Dividing the treasure

Some studios prospered in 2006, others fell short at the boxoffice.

A swaggering pirate, a hotshot roadster, a bitchy boss and a sexy new 007 brought moviegoers back to the theaters and gave last year's boxoffice a much-needed gain compared with the slumping 2005.

Along the way, Sony Pictures reached new heights, claiming 13 No. 1 releases and a domestic boxoffice record of $1.698 billion. Buena Vista Pictures claimed the top two films of the year with "Pirates of the Caribbean: Dead Man's Chest" and Pixar Animation Studios' "Cars," while 20th Century Fox held steady, generating practically the exact same annual gross as 2005 thanks to a solid string of films including "X-Men: The Last Stand," "Ice Age: The Meltdown" and "The Devil Wears Prada."

Meanwhile, Warner Bros. Pictures, which arguably had one of the most anticipated slates of the year, had difficulty delivering and dropped from a first-place market share in 2005 to fourth place because of such misfires as "Poseidon," M. Night Shyamalan's "Lady in the Water" and a disappointing "Superman Returns," even though the superhero's long-awaited return did climb above the $200 million mark domestically.

Universal Pictures also struggled -- not only did it lose longtime executive Stacey Snider to DreamWorks, but it propelled only one film, the romantic comedy "The Break-Up," into the $100 million club. Paramount Pictures made some gains thanks to its acquisition of DreamWorks Pictures, which provided the studio's top-grossing movie, the animated film "Over the Hedge," via its distribution arrangement with DreamWorks Animation.

Sony made the most dramatic turnaround. After a dismal 2005 that saw only one $100 million-plus earner with the romantic comedy "Hitch," the studio closed ranks and got tough, installing a new marketing head in Valerie Van Galder and pushing its wide releases. The diligence paid off and the studio can now boast five $100 million-plus films, including the year-ender "The Pursuit of Happyness," which crossed the $100 million mark over New Year's weekend.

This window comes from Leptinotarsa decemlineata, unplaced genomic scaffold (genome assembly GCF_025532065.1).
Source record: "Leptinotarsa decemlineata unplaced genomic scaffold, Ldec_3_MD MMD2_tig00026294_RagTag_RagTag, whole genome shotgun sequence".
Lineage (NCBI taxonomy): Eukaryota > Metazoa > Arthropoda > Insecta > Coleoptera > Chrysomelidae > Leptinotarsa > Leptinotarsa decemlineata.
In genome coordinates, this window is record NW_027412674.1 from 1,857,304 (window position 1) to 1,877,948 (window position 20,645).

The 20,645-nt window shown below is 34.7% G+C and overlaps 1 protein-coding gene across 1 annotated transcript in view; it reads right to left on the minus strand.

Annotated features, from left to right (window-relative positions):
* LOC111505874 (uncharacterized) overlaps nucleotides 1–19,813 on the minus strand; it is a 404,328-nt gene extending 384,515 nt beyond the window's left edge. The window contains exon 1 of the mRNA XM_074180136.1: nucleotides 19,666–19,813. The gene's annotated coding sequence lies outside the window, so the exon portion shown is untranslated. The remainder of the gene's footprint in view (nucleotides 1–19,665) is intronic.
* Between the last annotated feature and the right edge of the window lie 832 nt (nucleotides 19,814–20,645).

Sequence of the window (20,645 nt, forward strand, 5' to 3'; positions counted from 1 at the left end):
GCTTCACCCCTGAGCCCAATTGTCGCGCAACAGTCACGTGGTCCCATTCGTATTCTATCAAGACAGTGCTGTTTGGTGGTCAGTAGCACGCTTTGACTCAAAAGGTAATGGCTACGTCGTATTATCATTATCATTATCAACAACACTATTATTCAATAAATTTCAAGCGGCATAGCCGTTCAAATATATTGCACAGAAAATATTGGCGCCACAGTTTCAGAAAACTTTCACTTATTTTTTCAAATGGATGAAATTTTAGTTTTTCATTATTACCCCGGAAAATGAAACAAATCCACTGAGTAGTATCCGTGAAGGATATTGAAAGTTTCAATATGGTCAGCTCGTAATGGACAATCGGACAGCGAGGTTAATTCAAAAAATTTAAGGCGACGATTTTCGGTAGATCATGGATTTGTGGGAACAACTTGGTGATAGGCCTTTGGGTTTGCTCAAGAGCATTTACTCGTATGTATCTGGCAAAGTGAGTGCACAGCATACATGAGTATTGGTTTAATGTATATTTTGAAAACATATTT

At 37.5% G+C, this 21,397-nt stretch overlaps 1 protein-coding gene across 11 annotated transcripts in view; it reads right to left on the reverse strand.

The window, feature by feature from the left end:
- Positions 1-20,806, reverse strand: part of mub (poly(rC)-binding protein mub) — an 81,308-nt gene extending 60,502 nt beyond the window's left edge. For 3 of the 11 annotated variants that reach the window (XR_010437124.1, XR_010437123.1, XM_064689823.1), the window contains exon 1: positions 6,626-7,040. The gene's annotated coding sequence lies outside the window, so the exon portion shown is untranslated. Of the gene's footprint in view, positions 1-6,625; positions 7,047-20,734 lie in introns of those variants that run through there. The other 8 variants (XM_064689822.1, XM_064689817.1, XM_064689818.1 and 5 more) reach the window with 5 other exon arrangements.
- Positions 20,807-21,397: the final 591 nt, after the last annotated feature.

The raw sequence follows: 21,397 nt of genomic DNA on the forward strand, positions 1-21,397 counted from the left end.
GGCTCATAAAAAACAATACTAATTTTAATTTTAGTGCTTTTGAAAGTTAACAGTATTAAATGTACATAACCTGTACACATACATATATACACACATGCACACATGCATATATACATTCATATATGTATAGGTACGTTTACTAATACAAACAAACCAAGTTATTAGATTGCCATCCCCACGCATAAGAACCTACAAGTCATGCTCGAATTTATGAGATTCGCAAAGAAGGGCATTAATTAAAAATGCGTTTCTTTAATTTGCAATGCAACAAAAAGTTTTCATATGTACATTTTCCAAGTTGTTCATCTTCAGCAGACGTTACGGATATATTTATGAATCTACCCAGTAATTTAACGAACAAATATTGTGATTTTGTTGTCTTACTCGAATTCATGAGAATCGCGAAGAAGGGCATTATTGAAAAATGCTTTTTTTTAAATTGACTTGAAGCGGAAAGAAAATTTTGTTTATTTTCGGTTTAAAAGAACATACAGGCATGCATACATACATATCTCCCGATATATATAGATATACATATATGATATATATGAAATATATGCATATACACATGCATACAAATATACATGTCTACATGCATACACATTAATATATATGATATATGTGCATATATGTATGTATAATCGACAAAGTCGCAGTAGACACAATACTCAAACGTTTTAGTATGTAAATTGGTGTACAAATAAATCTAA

"We really had a great mix of pictures," said Jeff Blake, chairman of marketing and distribution at the Columbia TriStar Motion Picture Group. "We had the rare adult blockbuster with 'The Da Vinci Code,' the biggest Bond ever with 'Casino Royale,' two fantastic summer comedies in 'Click' and 'Talladega Nights: The Ballad of Ricky Bobby,' two successful animated films, 'Open Season' and 'Monster House' and we're topping off the year with 'Pursuit of Happyness.' Between Adam Sandler, Will Ferrell, Will Smith, Tom Hanks and the exciting new Bond in Daniel Craig, we had a great mix of talent."

Blake's eclectic slate really is a reflection of the broader overall movie schedule at the North American boxoffice. There was a lot of variety in the mix that brought all kinds of moviegoers to theaters.

There were breakout films in all the major genres. Four animated movies filled out the top 10 highest-grossers of the year. While there was much discussion that the talking-animal genre was fatigued from the plethora of animated films, Warners' "Happy Feet" bucked the trend, opening in November to $41.5 million and eventually grossing $178.4 million. "Cars," Fox's "Ice Age: The Meltdown" and "Over the Hedge" completed the rest of the animated fare that found slots in the top 10. In the adult market, "Code," "Prada" and "Casino" lured in audiences, while "Talladega," "Borat" and "Click" rounded out the comedy list.